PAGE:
I say "of course" because I'm not sure I've ever seen a public event in Oklahoma City that didn't somehow have Chesapeake as a sponsor. Anyway, my fellow panelist actually seemed very supportive of our transition efforts, despite the fact that our goal is to transition away from a fossil fuel based economy. I imagine he knows that there will be enough business for Chesapeake for decades to come, regardless of what we do... and they are positioning Cheseapeake as a friend of clean energy and a supporter of green initiatives. Well enough - TTOKC isn't an adversarial, us vs. them type of organization anyway. We are all about cooperation and inclusiveness, to the point of ludicrosity.

When I was approached to serve on the panel I was told there would be about 200 people at the event. Heck, how can I pass that kind of opportunity up?? But the reality was about 25 people were there. Fortunately one person from TTOKC and one person from the Oklahoma Sustainability Network were there, so there were a few friendly faces in the audience.

I was slated to speak last, but ended up having to speak first, a position that I despise with a fierceness bordering on mania. I somehow got through the 10 minute speech, noticing that I skipped several of my best bits and phrases, but managing to include the key pieces of info, including our Neighborhood Bash we're sponsoring in two months. After the panel was over, two of the audience members and one fellow panelist complimented my humble effort, but gotta take that with a grain of salt. After all, who's going to come up and say, "Wow, you really crashed and burned, lady!"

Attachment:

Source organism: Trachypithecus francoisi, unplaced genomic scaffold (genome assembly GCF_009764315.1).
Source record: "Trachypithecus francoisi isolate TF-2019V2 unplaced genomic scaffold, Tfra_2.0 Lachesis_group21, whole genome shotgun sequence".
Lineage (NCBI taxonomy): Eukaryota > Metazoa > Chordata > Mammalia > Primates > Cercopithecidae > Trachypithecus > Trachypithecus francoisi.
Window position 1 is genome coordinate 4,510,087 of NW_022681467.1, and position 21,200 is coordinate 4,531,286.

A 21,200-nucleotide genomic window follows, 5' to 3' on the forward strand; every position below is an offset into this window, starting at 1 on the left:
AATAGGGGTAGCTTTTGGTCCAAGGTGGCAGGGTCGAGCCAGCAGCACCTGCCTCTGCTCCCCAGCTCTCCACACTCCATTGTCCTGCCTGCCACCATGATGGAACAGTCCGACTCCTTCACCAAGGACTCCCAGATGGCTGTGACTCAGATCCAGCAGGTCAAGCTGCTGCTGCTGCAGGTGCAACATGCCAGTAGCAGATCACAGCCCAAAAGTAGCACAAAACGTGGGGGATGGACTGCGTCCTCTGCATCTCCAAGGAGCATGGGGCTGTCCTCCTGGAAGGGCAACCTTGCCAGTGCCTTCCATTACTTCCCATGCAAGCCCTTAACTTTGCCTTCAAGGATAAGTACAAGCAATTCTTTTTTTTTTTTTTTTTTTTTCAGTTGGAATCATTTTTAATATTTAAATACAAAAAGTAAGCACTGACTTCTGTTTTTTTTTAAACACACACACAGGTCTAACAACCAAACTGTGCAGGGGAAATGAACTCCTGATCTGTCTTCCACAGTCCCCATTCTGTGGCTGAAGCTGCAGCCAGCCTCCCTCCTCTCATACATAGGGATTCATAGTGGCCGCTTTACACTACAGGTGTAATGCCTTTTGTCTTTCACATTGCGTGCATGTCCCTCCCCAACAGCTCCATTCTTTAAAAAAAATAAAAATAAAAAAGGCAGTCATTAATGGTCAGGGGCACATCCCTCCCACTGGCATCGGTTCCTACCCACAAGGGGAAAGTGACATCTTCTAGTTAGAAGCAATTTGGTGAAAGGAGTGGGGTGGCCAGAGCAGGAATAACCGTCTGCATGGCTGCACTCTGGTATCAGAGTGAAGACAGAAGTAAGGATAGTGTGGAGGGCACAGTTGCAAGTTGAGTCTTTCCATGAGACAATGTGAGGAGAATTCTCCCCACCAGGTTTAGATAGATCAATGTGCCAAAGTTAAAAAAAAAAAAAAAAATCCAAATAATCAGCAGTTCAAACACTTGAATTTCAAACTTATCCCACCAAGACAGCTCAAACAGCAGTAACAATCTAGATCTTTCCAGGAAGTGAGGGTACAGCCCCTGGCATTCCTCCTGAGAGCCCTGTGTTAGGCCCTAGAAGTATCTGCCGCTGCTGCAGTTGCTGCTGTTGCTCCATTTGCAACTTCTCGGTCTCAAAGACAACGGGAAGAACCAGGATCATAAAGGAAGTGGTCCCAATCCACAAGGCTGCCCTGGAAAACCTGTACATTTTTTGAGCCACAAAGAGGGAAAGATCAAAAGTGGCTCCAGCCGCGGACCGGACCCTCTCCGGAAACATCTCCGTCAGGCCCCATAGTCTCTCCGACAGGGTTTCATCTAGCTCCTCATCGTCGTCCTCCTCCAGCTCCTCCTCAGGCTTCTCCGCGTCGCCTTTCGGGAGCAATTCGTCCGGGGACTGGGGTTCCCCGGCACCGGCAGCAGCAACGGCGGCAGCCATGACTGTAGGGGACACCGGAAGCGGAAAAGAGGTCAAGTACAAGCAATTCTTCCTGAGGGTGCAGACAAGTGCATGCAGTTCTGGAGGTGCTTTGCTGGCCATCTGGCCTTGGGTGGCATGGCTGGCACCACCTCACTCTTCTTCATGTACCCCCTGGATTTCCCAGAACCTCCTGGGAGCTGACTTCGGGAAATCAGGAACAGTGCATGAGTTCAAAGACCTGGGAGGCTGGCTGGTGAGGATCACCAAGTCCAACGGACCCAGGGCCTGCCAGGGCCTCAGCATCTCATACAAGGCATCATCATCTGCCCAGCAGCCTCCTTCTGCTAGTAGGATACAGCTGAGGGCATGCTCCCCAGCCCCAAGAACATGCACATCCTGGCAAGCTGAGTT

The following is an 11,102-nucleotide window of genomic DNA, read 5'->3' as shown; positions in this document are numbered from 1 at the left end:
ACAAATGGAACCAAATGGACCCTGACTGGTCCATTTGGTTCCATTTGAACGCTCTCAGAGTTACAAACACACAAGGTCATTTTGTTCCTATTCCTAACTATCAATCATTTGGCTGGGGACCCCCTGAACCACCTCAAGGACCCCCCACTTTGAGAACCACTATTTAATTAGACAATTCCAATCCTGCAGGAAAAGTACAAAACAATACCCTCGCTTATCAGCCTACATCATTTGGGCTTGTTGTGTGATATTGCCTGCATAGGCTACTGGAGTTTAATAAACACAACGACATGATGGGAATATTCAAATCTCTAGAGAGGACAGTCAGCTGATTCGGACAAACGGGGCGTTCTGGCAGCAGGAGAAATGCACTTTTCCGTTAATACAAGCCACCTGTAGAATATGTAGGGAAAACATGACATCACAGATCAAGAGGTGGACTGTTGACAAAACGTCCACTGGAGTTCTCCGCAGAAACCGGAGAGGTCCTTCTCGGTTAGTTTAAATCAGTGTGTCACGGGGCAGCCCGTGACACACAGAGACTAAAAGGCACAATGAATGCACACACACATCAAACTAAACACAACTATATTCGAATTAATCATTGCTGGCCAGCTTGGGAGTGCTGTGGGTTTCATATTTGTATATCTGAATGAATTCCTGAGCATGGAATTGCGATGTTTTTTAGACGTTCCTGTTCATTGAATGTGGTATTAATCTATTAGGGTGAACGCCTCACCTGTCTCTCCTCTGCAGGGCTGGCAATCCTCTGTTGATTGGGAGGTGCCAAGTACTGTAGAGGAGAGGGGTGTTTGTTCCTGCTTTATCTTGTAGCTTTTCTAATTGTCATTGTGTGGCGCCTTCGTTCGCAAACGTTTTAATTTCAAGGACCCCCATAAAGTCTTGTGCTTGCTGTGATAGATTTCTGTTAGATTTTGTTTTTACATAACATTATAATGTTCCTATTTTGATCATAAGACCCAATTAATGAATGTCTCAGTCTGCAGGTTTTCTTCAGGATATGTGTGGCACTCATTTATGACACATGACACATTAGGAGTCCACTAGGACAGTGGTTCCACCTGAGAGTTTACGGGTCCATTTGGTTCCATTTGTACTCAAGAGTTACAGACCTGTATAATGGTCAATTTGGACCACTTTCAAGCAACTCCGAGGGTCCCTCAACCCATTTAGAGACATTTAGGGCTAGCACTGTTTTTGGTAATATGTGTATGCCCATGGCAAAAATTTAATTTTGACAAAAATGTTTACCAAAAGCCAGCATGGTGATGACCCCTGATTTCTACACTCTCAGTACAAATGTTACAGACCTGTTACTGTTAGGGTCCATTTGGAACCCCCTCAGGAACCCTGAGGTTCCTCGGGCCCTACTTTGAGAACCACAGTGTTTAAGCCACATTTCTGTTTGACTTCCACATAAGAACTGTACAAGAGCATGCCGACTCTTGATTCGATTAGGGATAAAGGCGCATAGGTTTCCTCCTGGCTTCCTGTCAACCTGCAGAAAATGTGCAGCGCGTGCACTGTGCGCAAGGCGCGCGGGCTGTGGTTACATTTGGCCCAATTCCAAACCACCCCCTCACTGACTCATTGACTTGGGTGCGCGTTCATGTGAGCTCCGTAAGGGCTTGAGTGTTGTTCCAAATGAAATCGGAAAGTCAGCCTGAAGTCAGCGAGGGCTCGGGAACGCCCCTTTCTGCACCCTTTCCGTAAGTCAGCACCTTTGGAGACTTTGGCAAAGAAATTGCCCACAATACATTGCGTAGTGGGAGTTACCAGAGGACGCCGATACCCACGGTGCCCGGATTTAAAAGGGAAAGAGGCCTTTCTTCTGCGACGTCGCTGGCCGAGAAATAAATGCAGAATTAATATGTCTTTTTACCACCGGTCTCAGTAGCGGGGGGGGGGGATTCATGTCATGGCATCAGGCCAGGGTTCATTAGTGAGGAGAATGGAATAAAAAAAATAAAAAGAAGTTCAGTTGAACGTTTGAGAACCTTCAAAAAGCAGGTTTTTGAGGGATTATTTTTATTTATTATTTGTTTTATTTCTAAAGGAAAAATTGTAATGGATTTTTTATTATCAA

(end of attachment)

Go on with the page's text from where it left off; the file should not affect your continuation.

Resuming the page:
I shouldn't tell you this, but I wrote four drafts of the speech and practiced for three hours. I also read a book on public speaking and got a haircut. Originally I was going to lead with "Hi, my name is X and I have a problem - I'm addicted to oil." Attention getting, right? But I chickened out - so maybe next time.

This time I chose the more innocuous but still fairly entertaining "If you ever watch Bear Grylls, you'll learn that a human can go three weeks without food, three days without water, but only three minutes without air" (a reference to our sponsor the ALA). And then I mentioned the fact that we have a long way to go to clean up our air pollution, considering that all Oklahoma counties recieved a grade of "D" or "F" in the last ALA report card on ozone pollution. BTW, I have to say that it was nice to partner with a health organization in this way - they are very supportive of clean energy, even if I was talking more about the human energy of communities rather than the technology type of clean energy.

The best part of the whole ordeal (which I mean in the best possible way - thanks ALA for inviting us!) was spending time afterwards chatting with the other panelists, particularly the Sierra Club lobbyist, who had a lot of interesting things to say. There was also free wine and brownies at the reception. Perhaps I do prefer public speaking to death.

Wednesday, September 16, 2009

Swamp world